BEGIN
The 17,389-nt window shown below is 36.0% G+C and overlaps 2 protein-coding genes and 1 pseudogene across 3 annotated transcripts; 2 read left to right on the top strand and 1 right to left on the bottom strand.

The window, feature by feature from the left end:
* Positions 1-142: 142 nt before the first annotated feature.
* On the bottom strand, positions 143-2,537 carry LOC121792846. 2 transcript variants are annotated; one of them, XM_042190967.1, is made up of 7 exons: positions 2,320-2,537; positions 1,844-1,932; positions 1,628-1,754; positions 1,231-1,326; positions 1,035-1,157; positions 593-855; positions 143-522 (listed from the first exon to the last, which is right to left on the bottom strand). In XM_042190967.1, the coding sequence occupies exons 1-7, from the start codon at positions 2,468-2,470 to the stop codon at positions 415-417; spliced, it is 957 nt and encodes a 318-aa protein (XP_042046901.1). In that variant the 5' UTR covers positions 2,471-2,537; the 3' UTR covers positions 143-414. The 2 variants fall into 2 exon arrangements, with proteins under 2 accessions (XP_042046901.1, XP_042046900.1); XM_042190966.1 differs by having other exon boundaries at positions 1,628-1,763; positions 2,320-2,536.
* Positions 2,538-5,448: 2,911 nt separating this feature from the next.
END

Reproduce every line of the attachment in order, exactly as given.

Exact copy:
The 17,389-nt window shown below is 36.0% G+C and overlaps 2 protein-coding genes and 1 pseudogene across 3 annotated transcripts; 2 read left to right on the top strand and 1 right to left on the bottom strand.

The window, feature by feature from the left end:
* Positions 1-142: 142 nt before the first annotated feature.
* On the bottom strand, positions 143-2,537 carry LOC121792846. 2 transcript variants are annotated; one of them, XM_042190967.1, is made up of 7 exons: positions 2,320-2,537; positions 1,844-1,932; positions 1,628-1,754; positions 1,231-1,326; positions 1,035-1,157; positions 593-855; positions 143-522 (listed from the first exon to the last, which is right to left on the bottom strand). In XM_042190967.1, the coding sequence occupies exons 1-7, from the start codon at positions 2,468-2,470 to the stop codon at positions 415-417; spliced, it is 957 nt and encodes a 318-aa protein (XP_042046901.1). In that variant the 5' UTR covers positions 2,471-2,537; the 3' UTR covers positions 143-414. The 2 variants fall into 2 exon arrangements, with proteins under 2 accessions (XP_042046901.1, XP_042046900.1); XM_042190966.1 differs by having other exon boundaries at positions 1,628-1,763; positions 2,320-2,536.
* Positions 2,538-5,448: 2,911 nt separating this feature from the next.